Thursday, 7 September 2017

Setting the Scene

World War II. The Mediterranean. May 1941 ...


HMS Ajax at the Battl for Crete
Painting in oils by Wallace Trickett now in the collection of Clive Shatrplin
Image © C R Sharplin

“The daylight hours of May 21st were to witness violent and prolonged battles between warships and the bombers.” 
“... the air was filled with the drone of approaching aircraft. They came in droves ...” 
“... every form of attack was made on the ships; high level, single and formation; massed bombing ...” “... the men, watching the bombs scream down at the ship... ” 
“... flinging a myriad of steel splinters abroad, killing or wounding everybody in their path, piercing anything... ” 
“... no more could be asked of officers and men, physically and mentally exhausted by their efforts ...” 
“... losses on both sides were enormous in a sea war which was fought with a ferocity equalling anything occurring in any other theatre of war.” 

This site is split into sections covering:
  • An introduction to HMS Ajax, the account of the Battle with eye witness descriptions and its place in modern maritime history.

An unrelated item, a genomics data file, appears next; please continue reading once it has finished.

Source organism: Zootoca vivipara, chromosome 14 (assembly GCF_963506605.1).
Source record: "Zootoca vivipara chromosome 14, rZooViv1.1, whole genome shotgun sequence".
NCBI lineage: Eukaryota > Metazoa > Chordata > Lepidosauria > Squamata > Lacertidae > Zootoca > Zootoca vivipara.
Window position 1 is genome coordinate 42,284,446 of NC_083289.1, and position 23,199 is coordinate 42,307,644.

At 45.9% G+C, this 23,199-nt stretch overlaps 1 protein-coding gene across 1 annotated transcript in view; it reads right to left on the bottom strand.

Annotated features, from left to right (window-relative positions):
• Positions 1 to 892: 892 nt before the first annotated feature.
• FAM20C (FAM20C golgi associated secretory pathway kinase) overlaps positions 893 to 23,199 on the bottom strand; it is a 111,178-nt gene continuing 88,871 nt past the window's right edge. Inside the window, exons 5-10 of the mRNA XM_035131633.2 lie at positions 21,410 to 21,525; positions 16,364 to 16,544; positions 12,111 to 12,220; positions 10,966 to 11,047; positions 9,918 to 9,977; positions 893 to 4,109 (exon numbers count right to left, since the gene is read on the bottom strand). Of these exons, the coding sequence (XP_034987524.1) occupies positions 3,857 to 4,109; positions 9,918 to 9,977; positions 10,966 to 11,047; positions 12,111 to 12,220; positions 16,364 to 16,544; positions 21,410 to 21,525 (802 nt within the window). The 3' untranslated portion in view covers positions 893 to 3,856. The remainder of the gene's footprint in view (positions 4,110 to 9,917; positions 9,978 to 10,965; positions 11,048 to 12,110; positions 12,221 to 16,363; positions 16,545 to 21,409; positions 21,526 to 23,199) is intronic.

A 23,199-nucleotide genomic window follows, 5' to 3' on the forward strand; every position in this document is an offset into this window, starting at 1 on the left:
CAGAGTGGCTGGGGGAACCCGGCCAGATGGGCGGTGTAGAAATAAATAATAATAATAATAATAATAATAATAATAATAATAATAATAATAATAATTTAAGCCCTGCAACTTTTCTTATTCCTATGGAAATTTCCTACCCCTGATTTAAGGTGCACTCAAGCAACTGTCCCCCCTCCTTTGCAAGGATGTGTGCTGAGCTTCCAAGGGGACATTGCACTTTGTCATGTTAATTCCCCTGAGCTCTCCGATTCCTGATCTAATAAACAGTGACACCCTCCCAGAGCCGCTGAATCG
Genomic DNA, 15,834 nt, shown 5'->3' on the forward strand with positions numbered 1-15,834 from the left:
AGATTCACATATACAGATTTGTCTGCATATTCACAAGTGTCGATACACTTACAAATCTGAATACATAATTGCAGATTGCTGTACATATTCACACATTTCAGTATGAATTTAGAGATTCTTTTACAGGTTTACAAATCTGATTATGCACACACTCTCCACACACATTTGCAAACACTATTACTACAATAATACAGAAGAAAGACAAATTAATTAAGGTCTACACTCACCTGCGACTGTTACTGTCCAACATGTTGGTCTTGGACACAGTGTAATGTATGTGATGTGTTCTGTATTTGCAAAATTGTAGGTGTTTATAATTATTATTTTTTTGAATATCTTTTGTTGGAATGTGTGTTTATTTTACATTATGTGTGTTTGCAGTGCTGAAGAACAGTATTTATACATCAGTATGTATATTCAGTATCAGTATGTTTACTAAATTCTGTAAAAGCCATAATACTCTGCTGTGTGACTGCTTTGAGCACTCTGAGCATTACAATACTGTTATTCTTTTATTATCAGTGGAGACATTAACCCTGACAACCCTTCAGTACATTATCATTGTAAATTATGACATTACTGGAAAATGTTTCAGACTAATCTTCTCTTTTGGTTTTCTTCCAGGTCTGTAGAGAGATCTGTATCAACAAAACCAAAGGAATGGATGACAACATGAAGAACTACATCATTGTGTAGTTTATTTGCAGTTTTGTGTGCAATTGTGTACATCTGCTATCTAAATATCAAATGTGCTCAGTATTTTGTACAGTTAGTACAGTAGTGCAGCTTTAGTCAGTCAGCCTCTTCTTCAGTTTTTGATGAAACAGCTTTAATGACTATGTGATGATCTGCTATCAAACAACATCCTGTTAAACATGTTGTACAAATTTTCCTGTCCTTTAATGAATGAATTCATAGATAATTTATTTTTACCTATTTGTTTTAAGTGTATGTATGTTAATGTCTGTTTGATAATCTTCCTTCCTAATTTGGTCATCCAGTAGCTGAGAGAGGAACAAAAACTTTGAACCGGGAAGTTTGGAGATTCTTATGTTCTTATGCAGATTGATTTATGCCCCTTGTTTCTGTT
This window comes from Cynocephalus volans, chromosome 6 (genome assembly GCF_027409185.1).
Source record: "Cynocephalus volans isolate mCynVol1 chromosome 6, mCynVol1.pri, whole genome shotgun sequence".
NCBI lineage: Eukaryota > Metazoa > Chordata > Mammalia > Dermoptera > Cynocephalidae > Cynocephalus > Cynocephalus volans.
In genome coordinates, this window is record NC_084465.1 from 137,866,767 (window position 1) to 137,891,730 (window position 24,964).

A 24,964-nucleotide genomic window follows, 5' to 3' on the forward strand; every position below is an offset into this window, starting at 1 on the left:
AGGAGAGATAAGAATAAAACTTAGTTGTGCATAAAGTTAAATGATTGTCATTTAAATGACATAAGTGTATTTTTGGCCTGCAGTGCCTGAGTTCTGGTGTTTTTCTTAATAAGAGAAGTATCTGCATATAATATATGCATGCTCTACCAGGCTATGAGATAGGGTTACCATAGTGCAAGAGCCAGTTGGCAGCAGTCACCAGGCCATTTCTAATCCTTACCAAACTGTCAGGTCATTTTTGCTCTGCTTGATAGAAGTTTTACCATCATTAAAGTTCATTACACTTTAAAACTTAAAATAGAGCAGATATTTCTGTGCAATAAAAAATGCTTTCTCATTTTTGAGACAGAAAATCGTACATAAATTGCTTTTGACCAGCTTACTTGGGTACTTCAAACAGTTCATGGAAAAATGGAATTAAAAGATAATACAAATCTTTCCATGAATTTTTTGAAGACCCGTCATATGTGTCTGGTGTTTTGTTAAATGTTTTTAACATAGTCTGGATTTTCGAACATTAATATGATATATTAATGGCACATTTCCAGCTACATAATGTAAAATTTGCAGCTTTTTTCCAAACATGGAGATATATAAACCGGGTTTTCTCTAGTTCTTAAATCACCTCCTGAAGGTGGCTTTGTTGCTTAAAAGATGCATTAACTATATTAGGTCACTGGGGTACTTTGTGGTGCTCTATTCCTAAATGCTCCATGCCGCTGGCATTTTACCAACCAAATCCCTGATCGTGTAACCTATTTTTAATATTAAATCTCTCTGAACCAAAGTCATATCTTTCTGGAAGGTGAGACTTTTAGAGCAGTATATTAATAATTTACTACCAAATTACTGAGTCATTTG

• HMS Ajax in detail, her name, badge, motto, designer and builder together with an historical overview of all Royal Navy ships that have been named HMS Ajax over the last 250 years plus the new one now on order. 
  • The Painting of the Battle, the archival quality limited edition GiclĂ©e prints from the painting for sale and how to purchase. 
  • Why a town in Canada was named after this ship. 
  • The Bob Sharplin Archive, the man and his service records with an illustrated history of all the ships and shore establishments he served in over 23½ years in the Royal Navy. 
  • Everything else! Bibliography, resources, links, Ajax collectables, authorities, attributes, varuious articles relating to the service life of Ajax, copyright etc.
Note for Fiona: Automatic hyperlink to connect as this image comes onto screen http://whistlemuseum.com/files/115671-107959/Boatwains_call_All_Hands.wav All Hands Call Whistle “The Still”